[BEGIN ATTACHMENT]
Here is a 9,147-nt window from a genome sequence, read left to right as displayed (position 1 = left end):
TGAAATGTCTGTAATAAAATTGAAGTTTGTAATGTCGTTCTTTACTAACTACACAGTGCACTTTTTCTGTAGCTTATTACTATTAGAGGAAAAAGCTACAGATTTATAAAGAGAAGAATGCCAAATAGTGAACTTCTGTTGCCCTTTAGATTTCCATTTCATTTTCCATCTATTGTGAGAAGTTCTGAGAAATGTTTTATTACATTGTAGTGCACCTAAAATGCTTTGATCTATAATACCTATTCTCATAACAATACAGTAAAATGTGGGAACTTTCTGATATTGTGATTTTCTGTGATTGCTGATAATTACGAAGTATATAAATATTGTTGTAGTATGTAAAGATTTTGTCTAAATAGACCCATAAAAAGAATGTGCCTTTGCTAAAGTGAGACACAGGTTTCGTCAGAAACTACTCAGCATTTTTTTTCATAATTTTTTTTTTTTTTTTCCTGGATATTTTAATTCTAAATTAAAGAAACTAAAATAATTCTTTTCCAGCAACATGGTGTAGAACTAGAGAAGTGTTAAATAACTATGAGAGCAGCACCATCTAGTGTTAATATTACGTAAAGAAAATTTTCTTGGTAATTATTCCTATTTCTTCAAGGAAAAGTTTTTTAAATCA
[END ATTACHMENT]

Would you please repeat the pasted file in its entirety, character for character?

Here is a 9,147-nt window from a genome sequence, read left to right as displayed (position 1 = left end):
TGAAATGTCTGTAATAAAATTGAAGTTTGTAATGTCGTTCTTTACTAACTACACAGTGCACTTTTTCTGTAGCTTATTACTATTAGAGGAAAAAGCTACAGATTTATAAAGAGAAGAATGCCAAATAGTGAACTTCTGTTGCCCTTTAGATTTCCATTTCATTTTCCATCTATTGTGAGAAGTTCTGAGAAATGTTTTATTACATTGTAGTGCACCTAAAATGCTTTGATCTATAATACCTATTCTCATAACAATACAGTAAAATGTGGGAACTTTCTGATATTGTGATTTTCTGTGATTGCTGATAATTACGAAGTATATAAATATTGTTGTAGTATGTAAAGATTTTGTCTAAATAGACCCATAAAAAGAATGTGCCTTTGCTAAAGTGAGACACAGGTTTCGTCAGAAACTACTCAGCATTTTTTTTCATAATTTTTTTTTTTTTTTTCCTGGATATTTTAATTCTAAATTAAAGAAACTAAAATAATTCTTTTCCAGCAACATGGTGTAGAACTAGAGAAGTGTTAAATAACTATGAGAGCAGCACCATCTAGTGTTAATATTACGTAAAGAAAATTTTCTTGGTAATTATTCCTATTTCTTCAAGGAAAAGTTTTTTAAATCA